Simek went on to recommend that commissioners adopt rule changes that would have reinstated the 2022 spring bear season.
Spokane Commissioner Kim Thorburn seconded the motion along with Molly Linville, Jim Anderson and Don McIsaac.
“I think the staff has given us good information as to why this hunt should be kept up,” Thorburn said during the meeting. “We have heard from hunters that it is a very popular hunt, something they enjoy and look forward to. We have a healthy population of black bears. For me, the question that we should ask ourselves if we are going to close a season is: Is the population decreasing? There is no evidence that the population is in decline. In fact, those measurements that Dr. Simek presented, if they suggest anything, there is evidence that the population may be increasing.”
While Thorburn’s comments spoke volumes about the folly of ending a successful hunting season in the face of solid scientific data to back it up, they were not enough to sway any of Governor Inslee’s newly appointed commissioners. The three, John Lehmukl, Tim Ragan and Melanie Rowland, joined Barbara Baker and Lorna Smith in their vote to end spring bear hunting in Washington state, at least for now.
Shortly after the vote ended, the anti-hunting group Center for Biological Diversity (CBD) issued a jubilant press release, applauding the commissioners who voted to suspend the hunt.
“This vote is a huge victory for both science and black bears and will protect bear cubs from being orphaned by a reckless spring hunt,” said Sophia Ressler, CBD staff attorney. “The commission once again told state wildlife officials that they will not authorize a hunt without a proper analysis of the threats to Washington’s bears. We hope the wildlife agency really listens this time.”
There is little evidence to support CBD’s persistent claims that spring bear hunters in Washington consistently orphan cubs. In fact, the data shows that of the 45 sows culled during the 2020 spring harvest, only one was lactating.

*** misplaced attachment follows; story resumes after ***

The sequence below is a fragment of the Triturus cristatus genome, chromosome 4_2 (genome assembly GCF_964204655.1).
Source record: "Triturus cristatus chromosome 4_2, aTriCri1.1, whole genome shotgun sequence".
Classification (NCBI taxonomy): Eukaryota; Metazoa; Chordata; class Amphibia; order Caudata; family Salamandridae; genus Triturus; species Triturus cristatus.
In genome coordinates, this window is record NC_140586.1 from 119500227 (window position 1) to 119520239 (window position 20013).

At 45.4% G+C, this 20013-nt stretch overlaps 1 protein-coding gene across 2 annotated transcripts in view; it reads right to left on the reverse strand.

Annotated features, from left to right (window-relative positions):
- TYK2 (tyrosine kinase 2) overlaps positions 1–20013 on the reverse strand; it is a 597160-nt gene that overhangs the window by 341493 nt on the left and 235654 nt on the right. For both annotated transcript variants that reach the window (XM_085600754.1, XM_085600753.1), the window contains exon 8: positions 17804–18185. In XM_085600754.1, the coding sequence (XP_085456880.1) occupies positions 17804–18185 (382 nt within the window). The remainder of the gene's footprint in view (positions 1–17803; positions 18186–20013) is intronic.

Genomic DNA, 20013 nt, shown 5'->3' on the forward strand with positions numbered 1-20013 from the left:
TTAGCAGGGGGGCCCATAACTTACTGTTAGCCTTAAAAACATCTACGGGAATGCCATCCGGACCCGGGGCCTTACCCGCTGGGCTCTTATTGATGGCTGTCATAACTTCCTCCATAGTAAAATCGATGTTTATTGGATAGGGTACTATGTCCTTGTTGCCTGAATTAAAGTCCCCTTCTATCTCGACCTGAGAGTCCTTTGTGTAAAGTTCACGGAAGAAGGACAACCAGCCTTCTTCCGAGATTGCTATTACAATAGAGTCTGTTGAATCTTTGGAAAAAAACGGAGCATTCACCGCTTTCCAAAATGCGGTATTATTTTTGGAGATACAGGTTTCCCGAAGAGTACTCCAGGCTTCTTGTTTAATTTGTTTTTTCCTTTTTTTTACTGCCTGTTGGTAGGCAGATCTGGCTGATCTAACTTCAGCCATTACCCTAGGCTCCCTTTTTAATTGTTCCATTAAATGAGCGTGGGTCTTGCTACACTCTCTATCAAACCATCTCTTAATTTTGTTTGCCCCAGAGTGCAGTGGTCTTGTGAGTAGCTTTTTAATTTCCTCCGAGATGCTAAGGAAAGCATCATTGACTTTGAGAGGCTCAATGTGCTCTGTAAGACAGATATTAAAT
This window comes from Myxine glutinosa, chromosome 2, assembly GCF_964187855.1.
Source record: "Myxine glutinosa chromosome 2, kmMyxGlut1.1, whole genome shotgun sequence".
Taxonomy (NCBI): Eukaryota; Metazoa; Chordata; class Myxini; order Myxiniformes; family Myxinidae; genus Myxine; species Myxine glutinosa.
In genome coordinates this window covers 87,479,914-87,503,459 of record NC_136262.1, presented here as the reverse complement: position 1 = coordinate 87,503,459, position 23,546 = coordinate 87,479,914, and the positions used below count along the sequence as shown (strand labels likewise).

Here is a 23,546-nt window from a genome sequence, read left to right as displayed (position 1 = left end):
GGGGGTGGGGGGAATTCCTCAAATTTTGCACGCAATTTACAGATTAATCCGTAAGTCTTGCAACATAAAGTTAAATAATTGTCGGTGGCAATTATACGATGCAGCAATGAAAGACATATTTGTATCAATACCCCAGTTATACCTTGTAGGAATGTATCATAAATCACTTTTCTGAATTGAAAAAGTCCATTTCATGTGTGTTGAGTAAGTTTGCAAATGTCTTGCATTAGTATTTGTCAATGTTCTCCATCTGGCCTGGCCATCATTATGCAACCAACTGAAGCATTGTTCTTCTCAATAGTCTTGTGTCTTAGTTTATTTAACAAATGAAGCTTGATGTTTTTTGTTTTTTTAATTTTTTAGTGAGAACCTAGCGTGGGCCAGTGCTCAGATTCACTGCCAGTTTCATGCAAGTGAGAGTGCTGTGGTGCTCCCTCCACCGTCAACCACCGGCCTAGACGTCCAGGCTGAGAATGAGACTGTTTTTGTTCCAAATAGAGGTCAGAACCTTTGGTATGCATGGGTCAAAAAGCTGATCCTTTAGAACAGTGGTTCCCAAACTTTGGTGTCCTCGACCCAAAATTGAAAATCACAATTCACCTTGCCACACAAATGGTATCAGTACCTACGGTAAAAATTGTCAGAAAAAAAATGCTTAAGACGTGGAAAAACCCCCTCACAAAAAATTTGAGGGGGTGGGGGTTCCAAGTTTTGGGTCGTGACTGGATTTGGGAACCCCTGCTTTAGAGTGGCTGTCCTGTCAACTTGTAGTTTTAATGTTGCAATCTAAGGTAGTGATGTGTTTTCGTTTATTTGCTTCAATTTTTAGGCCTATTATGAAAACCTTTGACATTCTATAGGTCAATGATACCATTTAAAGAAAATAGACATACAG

While it’s possible that single lactating sow may have left pups behind, it’s equally reasonable to assume that her pups had already been killed by a mature boar. Infanticidal behavior is common in black bears, especially within dense populations such as those in the Evergreen State.
Still, the proposed rule changes that the commission struck down on Saturday would have included a provision prohibiting the “take of female black bears accompanied by cubs.” This provision honored a request made in the February petition that started Saturday’s vote.
Doug Boze is a Washington-based bear hunter and author of “The Ultimate Guide to Black Bear Hunting.” He has fervently tracked the challenges of his state’s spring bear hunting season, from start to finish.
According to Boze, the WDFW Commission will review its decision at a meeting in June, but he worries commissioners will use that review as an opportunity to ban spring bear hunting altogether.
“This is not just a pause in the hunt, but a means to an end,” Boze told MeatEater. “When those in charge completely ignore more than 60 years of historical data and dismiss the overwhelming supporting science provided by the department’s own expert biologists, I have to conclude that there is an agenda at play.”
He said anyone interested in voicing opposition to the commission’s latest decision should contact the board by email.
“As far as I know, this is a done deal,” Boze said. “For now, the most important thing is to stay on top of what’s happening in his state and make yourself heard in meetings and during public comment. Hopefully there’s more to come in terms of action.”